This week, and especially today, New Yorkers remember the day on which Muslim terrorists hijacked planes and flew into the World Trade Center towers, killing almost 3000 civilians. I’m not going to delve into the politics and debates surrounding it, but rather give you my perspective on what it’s like living here at a time like this.
For the most part, life goes on and you don’t notice anything drastic. But then you stop and think, and you realise that the helicopters have been noisier than usual as they patrol the sky. You see in the news that there have been some new threats, but you try to brush them off, because we can’t live in constant fear — that’s exactly what those people want.
You walk across the Brooklyn Bridge and see the progress of the new One World Trade Center building, and wonder if the two cranes on top are symbolic in the way they are raised.
(Wow, looking at this photo, you can tell that our banner above is quite out of date by now!)
You walk on Wall Street and you see guys with big guns.
You take the Staten Island Ferry and you notice that the boat is being escorted by the coast guard.
You walk near Ground Zero and you see the many tributes from people who pledge “We will not forget.”
You see news crews, local and foreign. (Though this was probably some sort of financial news seeing that it was on Wall Street.)
This French reporter was definitely doing a thing on 9/11, though.
You see the Tribute in Light.
For the most part, we have avoided Ground Zero because of the crowds this weekend, except for walking past Saint Paul’s on Friday and going to church today. Church is about 5 blocks from Ground Zero, so we’ve been keeping up with the progress of the tower since we came to New York. Ben, Margaret and Marica are at church today, I’m home with a tummy-sick Esther. When Ben’s home, I’ll let him write a bit below about what he saw.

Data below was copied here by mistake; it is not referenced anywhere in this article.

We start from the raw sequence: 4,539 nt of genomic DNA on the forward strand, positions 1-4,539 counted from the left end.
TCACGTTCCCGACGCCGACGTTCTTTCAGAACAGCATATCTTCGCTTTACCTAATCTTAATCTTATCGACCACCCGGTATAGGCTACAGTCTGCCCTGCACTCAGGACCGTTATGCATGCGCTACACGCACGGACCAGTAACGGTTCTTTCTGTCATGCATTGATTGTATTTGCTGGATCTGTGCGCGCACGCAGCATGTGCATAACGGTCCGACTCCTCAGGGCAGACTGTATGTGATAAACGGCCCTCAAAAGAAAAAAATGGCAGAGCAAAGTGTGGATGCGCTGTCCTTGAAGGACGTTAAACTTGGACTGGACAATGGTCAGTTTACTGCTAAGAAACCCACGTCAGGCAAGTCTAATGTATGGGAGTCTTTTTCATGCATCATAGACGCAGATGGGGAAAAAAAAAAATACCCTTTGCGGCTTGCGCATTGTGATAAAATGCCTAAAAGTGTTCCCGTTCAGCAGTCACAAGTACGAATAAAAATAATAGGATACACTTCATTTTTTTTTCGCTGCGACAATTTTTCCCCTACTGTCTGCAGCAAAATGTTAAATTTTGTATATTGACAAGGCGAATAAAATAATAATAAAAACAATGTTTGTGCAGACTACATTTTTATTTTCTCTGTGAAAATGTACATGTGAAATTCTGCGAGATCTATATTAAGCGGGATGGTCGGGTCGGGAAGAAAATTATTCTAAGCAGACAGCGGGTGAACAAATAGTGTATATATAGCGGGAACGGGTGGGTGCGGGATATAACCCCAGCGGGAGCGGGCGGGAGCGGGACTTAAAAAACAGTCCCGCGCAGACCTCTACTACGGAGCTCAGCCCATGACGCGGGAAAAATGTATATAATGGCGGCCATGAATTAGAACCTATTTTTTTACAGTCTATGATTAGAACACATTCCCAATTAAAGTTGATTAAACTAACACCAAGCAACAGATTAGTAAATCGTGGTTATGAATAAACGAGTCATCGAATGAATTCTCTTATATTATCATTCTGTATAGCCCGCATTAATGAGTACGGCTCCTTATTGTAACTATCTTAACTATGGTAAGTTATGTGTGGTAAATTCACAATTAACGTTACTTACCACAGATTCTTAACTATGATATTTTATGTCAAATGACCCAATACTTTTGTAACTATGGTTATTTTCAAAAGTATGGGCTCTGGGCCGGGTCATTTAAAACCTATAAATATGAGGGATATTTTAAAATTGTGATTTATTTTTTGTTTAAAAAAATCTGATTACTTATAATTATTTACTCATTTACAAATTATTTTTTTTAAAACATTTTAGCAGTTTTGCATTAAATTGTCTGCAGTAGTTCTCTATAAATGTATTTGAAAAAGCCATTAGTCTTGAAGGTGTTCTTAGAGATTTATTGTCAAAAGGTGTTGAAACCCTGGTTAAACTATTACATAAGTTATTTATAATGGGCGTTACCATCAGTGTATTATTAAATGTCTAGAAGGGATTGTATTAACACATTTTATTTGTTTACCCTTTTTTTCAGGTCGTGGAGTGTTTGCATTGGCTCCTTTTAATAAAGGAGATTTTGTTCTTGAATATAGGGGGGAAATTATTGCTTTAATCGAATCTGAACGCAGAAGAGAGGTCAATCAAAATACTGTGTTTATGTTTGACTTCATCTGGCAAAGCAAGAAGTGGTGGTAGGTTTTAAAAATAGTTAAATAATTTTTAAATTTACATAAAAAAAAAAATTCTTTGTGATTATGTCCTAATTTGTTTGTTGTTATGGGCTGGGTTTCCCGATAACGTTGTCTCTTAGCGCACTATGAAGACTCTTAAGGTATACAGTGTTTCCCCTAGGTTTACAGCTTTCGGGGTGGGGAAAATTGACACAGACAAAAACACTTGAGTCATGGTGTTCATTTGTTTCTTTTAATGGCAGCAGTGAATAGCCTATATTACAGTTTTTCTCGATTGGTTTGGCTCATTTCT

We wandered near to Ground Zero after church. There were tons of people, and cops and other uniformed people were everywhere (firemen, police from Canada, etc). They’d closed off the area right near the site of the towers for a memorial ceremony for the families of the victims. Apparently the memorial will be open to the general public starting tomorrow.
It seems that it helps people cope telling their stories. There are so many stories, but if you’re interested, here are a few:
Some people’s retelling of what life was like shortly after the attacks.
The theme of people’s last words.
The pilot who should have been flying flight 11 tells his moving story.
The story of a volunteer.
A New York Times map of where people were and how they felt.
This is all cause for thought. It is good to remember, but it is also good to forgive, and move on. It’s good to learn from these things and to remember that God is ultimately in control. It’s a reminder that we are like the flowers of the field — here today, gone tomorrow — and that we should live meaningful lives, lives that make a positive difference to others, lives that shine the love of Jesus. Remember to love.
Thank you. Remembering to hate, and indulging in non-stop anger is how too many people are living now. Love, which is the very essence of our Lord, has been denigrated by too many for too long. We were damaged 10 years ago. We can heal and grow, but only when we are willing to be healed.